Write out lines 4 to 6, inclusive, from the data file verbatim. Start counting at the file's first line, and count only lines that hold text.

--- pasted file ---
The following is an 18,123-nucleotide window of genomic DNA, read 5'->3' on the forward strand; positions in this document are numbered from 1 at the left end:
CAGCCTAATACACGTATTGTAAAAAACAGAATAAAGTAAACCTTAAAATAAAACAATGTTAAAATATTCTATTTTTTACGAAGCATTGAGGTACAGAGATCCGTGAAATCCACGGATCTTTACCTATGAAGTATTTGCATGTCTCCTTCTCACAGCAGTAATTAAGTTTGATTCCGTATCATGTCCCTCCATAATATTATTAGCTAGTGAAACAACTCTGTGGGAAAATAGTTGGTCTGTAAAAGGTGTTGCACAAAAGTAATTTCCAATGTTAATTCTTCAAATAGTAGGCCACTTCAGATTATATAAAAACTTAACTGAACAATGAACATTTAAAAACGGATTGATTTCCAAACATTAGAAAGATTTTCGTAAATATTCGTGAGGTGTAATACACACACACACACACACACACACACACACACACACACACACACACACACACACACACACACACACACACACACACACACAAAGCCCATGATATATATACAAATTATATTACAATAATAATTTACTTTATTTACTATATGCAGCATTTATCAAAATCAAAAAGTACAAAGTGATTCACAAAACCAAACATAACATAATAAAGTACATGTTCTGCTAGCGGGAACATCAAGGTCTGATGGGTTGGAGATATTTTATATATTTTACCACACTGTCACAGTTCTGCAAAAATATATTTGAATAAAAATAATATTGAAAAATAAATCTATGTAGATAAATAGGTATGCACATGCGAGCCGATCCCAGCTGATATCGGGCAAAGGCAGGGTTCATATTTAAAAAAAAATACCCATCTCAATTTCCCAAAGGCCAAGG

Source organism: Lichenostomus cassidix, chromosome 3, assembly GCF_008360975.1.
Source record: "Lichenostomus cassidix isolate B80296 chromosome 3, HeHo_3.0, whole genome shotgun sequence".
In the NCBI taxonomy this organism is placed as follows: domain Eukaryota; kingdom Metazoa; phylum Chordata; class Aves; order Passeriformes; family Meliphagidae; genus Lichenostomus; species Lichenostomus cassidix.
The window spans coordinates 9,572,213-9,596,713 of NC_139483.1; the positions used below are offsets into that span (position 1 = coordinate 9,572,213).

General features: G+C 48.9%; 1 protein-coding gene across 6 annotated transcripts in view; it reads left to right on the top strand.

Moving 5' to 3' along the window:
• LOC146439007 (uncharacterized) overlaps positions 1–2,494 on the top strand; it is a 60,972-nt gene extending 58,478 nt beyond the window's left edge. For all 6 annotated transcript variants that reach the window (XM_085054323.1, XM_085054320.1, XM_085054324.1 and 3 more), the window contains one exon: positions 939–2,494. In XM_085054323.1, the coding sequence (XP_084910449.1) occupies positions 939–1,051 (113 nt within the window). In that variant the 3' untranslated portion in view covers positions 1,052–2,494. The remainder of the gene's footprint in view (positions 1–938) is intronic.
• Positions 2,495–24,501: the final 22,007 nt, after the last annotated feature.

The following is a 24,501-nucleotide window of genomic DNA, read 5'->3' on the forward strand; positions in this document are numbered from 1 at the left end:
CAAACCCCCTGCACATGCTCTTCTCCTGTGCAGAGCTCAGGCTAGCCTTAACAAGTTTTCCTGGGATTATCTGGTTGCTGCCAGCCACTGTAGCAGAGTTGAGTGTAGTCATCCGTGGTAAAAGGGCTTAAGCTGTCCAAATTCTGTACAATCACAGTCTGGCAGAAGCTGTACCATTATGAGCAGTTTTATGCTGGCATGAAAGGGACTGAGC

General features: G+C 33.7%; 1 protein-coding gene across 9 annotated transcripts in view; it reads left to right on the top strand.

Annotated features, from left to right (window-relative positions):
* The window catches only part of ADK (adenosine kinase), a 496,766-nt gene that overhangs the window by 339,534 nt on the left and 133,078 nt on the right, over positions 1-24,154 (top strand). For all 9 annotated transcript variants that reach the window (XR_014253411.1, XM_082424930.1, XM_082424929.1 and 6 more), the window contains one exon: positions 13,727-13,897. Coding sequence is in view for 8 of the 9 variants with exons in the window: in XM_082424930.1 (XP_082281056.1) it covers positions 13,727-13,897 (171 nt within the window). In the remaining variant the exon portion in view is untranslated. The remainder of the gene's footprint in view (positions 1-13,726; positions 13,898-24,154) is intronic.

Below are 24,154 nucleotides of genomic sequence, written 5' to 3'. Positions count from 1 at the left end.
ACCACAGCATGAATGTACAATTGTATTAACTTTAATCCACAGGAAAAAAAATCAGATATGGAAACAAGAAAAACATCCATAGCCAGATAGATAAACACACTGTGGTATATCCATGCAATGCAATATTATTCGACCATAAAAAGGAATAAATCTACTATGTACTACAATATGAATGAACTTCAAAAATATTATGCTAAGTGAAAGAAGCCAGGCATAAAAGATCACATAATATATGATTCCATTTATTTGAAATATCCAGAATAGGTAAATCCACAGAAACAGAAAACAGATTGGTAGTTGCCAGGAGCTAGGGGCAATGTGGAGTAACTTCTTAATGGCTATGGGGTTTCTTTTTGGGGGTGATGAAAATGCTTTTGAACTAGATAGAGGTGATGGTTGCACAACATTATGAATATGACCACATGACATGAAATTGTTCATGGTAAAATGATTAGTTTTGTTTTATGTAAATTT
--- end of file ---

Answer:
Source record: "Lichenostomus cassidix isolate B80296 chromosome 3, HeHo_3.0, whole genome shotgun sequence".
In the NCBI taxonomy this organism is placed as follows: domain Eukaryota; kingdom Metazoa; phylum Chordata; class Aves; order Passeriformes; family Meliphagidae; genus Lichenostomus; species Lichenostomus cassidix.
The window spans coordinates 9,572,213-9,596,713 of NC_139483.1; the positions used below are offsets into that span (position 1 = coordinate 9,572,213).